This is where the roof box can add that much needed utility. They are available in a multitude of sizes and configurations. Boxes marketed as “Alpine” models indicate they have been designed predominantly with the transportation of skis and/or snowboards in mind. They are typically lower in profile and the sleekest in design (they look fabulous by the way). Alpine models are not as practical as the “general-duty” boxes which are usually taller and wider in size. There are several well-known and trusted manufacturers (Thule, Yakima, INNO) and many lesser known brands in the marketplace. Boxes range in price from just several hundred Euro to 1630 Euro for the high-end Thule Vector M box, which has a streamlined design and is equipped with a felt-lined base and led interior lighting.
For those that demand the best in technology, materials and place them in the best possible position to one-up their roof box-toting friends, ASPHALTKIND is best suited. ASPHALTKIND is a German manufacturer that has created a series of roof boxes that are as beautiful as the cars they are designed for. Nils Freyberg, founder and managing director at ASPHALTKIND states that his goal was to develop the perfect roof box. Their boxes are constructed with either Carbon Fiber or Crop Fiber, a newer CO2 reduced, naturally sourced material (think Brown carbon fiber). Nils states that the boxes are extremely lightweight and strong and also feature electric locking systems. ASPHALTKIND boxes start at 8490 Euro and can be found at asphaltkind.de.
Some OEM manufacturers like Audi and Porsche also offer their own branded boxes and roof transport systems (roof racks). Porsche recently introduced a high performance roof box that has been tested at speeds up to 200 km/hr. The OEM roof racks (which the boxes attached to) are often a safe choice if available for your particular vehicle. They are designed to flow with the roof line of the car as opposed to a generic rack that is intended to fit a number of different vehicles. As an example, using a generic roof rack system on a car like the Porsche 911 with a sloped roof, will often result in the box being mounted with the front considerably higher than the rear. This hampers aerodynamics, increases wind noise and is unsightly. Non-OEM racks will work for some vehicles/scenarios but this must be considered when configuring a roof transport system.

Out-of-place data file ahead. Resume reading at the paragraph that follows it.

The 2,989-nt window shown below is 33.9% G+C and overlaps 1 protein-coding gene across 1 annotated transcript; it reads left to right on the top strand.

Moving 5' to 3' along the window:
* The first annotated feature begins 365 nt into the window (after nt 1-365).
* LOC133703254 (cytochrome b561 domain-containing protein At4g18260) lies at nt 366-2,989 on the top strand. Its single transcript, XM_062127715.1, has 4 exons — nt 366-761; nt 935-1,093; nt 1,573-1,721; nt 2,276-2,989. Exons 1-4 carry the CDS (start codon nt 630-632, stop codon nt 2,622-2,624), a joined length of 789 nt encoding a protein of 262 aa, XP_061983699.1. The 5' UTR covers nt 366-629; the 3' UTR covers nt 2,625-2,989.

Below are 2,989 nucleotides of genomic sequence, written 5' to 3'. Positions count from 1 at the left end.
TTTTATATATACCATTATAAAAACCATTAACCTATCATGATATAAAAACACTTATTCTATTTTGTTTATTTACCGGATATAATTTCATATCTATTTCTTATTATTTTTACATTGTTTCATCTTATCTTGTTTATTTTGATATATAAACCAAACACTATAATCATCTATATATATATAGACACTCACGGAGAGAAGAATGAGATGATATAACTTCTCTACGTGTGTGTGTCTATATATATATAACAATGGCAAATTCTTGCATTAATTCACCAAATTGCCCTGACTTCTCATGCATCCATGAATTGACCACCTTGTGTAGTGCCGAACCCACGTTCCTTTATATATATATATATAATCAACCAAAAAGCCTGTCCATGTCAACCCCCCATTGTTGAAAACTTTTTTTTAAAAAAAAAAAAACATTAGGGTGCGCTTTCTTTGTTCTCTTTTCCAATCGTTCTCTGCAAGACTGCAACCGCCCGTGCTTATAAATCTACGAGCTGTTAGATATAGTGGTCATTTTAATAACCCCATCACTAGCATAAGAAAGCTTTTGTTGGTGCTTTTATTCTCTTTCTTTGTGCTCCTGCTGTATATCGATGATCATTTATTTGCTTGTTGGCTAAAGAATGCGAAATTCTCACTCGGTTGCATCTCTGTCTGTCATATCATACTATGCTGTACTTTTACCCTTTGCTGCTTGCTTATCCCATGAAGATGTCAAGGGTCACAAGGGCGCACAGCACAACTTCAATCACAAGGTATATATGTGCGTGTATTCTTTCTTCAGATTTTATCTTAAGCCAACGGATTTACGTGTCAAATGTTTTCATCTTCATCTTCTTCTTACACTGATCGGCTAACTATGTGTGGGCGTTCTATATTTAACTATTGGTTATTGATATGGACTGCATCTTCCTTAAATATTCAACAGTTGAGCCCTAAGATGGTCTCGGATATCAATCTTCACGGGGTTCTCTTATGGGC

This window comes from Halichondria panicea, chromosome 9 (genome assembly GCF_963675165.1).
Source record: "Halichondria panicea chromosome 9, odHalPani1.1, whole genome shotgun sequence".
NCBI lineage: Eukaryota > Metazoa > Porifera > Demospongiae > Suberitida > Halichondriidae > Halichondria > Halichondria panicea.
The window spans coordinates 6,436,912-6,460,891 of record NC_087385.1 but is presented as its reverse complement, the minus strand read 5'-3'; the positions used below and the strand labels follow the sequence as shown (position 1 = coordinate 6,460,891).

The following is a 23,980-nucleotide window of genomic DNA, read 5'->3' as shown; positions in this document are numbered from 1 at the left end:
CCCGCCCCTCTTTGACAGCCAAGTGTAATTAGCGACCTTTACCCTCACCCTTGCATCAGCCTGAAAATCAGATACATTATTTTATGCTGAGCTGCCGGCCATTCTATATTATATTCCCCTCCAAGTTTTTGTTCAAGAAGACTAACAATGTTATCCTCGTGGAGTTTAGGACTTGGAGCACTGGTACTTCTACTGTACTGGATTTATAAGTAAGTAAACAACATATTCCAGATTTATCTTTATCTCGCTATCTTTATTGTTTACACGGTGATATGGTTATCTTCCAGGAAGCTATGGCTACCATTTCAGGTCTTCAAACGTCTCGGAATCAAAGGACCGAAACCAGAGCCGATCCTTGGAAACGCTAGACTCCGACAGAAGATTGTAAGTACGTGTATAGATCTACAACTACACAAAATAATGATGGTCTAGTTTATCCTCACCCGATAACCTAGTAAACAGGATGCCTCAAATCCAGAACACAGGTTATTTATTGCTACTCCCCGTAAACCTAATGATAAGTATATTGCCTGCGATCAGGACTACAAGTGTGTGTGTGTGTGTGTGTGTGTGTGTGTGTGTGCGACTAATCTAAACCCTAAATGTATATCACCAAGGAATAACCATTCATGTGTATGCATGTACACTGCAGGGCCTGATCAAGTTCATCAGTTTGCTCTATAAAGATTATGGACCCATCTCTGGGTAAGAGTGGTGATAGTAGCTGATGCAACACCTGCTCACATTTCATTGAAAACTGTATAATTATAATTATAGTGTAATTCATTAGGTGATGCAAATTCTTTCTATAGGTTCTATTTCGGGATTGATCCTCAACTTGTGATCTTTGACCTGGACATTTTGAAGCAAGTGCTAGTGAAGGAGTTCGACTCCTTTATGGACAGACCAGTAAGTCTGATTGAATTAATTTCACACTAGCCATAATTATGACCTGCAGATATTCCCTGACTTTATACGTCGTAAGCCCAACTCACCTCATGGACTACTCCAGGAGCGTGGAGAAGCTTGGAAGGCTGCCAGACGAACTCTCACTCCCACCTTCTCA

Roof boxes, like all things in the automotive world are also being modified to suit the individual. While conducting research for this story, I came across several users on social media that have lowered the rails of their roof racks to allow the roof box to sit closer to the top of the vehicle. Just as lowering a car gives it a more purposeful, appealing stance, lowering the roof box can add to the overall aesthetic as well. Another notable modification includes mounting a roof box to a car that was never intended to carry one. Roni Collin, a well-known Finnish car enthusiast and social media creator has fabricated a quick-release mount system to accommodate his Thule XT Motion roof box on his Porsche 992 GT3 RS. According to Roni, the new GT3 RS poses challenges to mount a carrier as a traditional rack cannot be used due to the lightweight, thin roof. His suction carrier mounts the box further back to accommodate. Roni is intending to produce a small amount of these mounts for purchase. He can be found on Instagram @ronicollin.
Roof boxes are a true game changer and allow drivers to use their cars in ways that were not common a decade ago. I could definitely picture myself on an extended vacation, travelling across the country with everything I need, stored safely in the box while I tackle the mountain passes. A best of both worlds situation.
In the coming year, we will be replacing our family-duty Toyota Highlander which has served us well but is now getting a bit long in the tooth. I am thinking a Porsche 911 Carrera 4S equipped with a roof box would be a fantastic replacement. I will be sure to have the box mounted prior to introducing my wife to our new sports car SUV. I think I will go with a general-duty box for the extra interior room in case I need to sleep inside of it for a few days as she gets used to the idea. Now that I think of it, perhaps I should cross-shop roof tents as well.